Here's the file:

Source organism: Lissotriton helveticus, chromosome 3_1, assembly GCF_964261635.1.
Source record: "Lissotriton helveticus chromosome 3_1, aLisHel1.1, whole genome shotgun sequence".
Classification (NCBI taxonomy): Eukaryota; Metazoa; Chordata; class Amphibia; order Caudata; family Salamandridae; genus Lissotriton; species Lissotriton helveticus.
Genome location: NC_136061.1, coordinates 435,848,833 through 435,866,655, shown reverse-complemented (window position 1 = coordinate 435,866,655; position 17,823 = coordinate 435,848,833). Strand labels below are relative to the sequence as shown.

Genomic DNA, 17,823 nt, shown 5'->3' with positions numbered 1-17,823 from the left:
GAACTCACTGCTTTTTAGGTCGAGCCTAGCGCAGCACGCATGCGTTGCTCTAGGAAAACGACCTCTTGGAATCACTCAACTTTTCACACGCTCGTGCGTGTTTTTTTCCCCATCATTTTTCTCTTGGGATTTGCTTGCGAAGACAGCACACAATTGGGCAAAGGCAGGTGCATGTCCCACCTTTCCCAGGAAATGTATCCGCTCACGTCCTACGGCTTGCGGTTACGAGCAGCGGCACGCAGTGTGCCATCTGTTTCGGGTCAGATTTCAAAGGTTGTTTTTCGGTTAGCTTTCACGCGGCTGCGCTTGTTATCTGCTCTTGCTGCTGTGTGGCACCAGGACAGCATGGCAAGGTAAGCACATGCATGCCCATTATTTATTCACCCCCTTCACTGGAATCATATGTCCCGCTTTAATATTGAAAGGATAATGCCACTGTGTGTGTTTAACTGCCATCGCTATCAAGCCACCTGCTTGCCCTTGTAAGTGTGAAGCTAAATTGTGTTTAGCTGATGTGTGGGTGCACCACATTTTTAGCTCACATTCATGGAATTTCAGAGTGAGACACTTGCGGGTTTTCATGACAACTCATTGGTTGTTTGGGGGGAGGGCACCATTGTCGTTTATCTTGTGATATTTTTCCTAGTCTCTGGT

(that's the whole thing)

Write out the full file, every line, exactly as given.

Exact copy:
Source organism: Lissotriton helveticus, chromosome 3_1, assembly GCF_964261635.1.
Source record: "Lissotriton helveticus chromosome 3_1, aLisHel1.1, whole genome shotgun sequence".
Classification (NCBI taxonomy): Eukaryota; Metazoa; Chordata; class Amphibia; order Caudata; family Salamandridae; genus Lissotriton; species Lissotriton helveticus.
Genome location: NC_136061.1, coordinates 435,848,833 through 435,866,655, shown reverse-complemented (window position 1 = coordinate 435,866,655; position 17,823 = coordinate 435,848,833). Strand labels below are relative to the sequence as shown.

Genomic DNA, 17,823 nt, shown 5'->3' with positions numbered 1-17,823 from the left:
GAACTCACTGCTTTTTAGGTCGAGCCTAGCGCAGCACGCATGCGTTGCTCTAGGAAAACGACCTCTTGGAATCACTCAACTTTTCACACGCTCGTGCGTGTTTTTTTCCCCATCATTTTTCTCTTGGGATTTGCTTGCGAAGACAGCACACAATTGGGCAAAGGCAGGTGCATGTCCCACCTTTCCCAGGAAATGTATCCGCTCACGTCCTACGGCTTGCGGTTACGAGCAGCGGCACGCAGTGTGCCATCTGTTTCGGGTCAGATTTCAAAGGTTGTTTTTCGGTTAGCTTTCACGCGGCTGCGCTTGTTATCTGCTCTTGCTGCTGTGTGGCACCAGGACAGCATGGCAAGGTAAGCACATGCATGCCCATTATTTATTCACCCCCTTCACTGGAATCATATGTCCCGCTTTAATATTGAAAGGATAATGCCACTGTGTGTGTTTAACTGCCATCGCTATCAAGCCACCTGCTTGCCCTTGTAAGTGTGAAGCTAAATTGTGTTTAGCTGATGTGTGGGTGCACCACATTTTTAGCTCACATTCATGGAATTTCAGAGTGAGACACTTGCGGGTTTTCATGACAACTCATTGGTTGTTTGGGGGGAGGGCACCATTGTCGTTTATCTTGTGATATTTTTCCTAGTCTCTGGT